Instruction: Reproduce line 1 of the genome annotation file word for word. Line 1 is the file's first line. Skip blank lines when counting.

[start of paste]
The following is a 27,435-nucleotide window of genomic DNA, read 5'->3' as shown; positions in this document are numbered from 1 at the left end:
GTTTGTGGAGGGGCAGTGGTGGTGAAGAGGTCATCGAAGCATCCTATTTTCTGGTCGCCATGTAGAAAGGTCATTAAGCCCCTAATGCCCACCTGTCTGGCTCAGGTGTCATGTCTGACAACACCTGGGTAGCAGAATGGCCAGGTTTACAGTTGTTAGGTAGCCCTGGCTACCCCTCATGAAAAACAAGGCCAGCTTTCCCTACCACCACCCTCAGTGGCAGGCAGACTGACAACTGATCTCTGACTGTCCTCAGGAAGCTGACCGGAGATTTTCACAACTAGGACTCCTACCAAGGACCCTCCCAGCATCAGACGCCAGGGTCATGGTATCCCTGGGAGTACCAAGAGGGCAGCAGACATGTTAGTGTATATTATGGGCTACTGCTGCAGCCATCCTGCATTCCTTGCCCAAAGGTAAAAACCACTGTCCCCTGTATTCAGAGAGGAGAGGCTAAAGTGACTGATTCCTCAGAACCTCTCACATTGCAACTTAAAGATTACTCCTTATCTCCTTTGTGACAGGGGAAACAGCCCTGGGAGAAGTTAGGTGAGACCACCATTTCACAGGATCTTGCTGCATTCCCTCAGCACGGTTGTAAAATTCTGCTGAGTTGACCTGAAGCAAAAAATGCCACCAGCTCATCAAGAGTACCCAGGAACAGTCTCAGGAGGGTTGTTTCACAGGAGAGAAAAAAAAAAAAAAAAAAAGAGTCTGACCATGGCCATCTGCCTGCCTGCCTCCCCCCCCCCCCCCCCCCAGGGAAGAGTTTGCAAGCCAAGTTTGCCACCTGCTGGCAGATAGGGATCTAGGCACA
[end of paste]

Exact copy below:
The following is a 27,435-nucleotide window of genomic DNA, read 5'->3' as shown; positions in this document are numbered from 1 at the left end: